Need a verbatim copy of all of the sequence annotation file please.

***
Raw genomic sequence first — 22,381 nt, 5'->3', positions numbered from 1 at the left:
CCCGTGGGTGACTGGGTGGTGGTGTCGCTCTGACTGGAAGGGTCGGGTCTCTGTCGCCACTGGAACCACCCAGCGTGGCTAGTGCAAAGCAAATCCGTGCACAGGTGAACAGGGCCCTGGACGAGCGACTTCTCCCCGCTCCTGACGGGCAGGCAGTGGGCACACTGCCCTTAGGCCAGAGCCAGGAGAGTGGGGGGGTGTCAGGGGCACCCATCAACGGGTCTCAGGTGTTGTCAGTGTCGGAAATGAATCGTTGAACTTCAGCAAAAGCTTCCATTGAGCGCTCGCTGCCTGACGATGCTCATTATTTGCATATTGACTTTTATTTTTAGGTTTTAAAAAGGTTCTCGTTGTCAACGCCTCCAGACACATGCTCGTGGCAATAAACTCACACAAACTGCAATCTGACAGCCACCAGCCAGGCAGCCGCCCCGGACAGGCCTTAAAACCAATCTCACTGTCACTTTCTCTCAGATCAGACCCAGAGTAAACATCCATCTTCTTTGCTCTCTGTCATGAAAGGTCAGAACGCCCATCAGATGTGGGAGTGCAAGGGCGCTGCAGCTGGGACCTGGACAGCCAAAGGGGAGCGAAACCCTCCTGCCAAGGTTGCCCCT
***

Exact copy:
Raw genomic sequence first — 22,381 nt, 5'->3', positions numbered from 1 at the left:
CCCGTGGGTGACTGGGTGGTGGTGTCGCTCTGACTGGAAGGGTCGGGTCTCTGTCGCCACTGGAACCACCCAGCGTGGCTAGTGCAAAGCAAATCCGTGCACAGGTGAACAGGGCCCTGGACGAGCGACTTCTCCCCGCTCCTGACGGGCAGGCAGTGGGCACACTGCCCTTAGGCCAGAGCCAGGAGAGTGGGGGGGTGTCAGGGGCACCCATCAACGGGTCTCAGGTGTTGTCAGTGTCGGAAATGAATCGTTGAACTTCAGCAAAAGCTTCCATTGAGCGCTCGCTGCCTGACGATGCTCATTATTTGCATATTGACTTTTATTTTTAGGTTTTAAAAAGGTTCTCGTTGTCAACGCCTCCAGACACATGCTCGTGGCAATAAACTCACACAAACTGCAATCTGACAGCCACCAGCCAGGCAGCCGCCCCGGACAGGCCTTAAAACCAATCTCACTGTCACTTTCTCTCAGATCAGACCCAGAGTAAACATCCATCTTCTTTGCTCTCTGTCATGAAAGGTCAGAACGCCCATCAGATGTGGGAGTGCAAGGGCGCTGCAGCTGGGACCTGGACAGCCAAAGGGGAGCGAAACCCTCCTGCCAAGGTTGCCCCT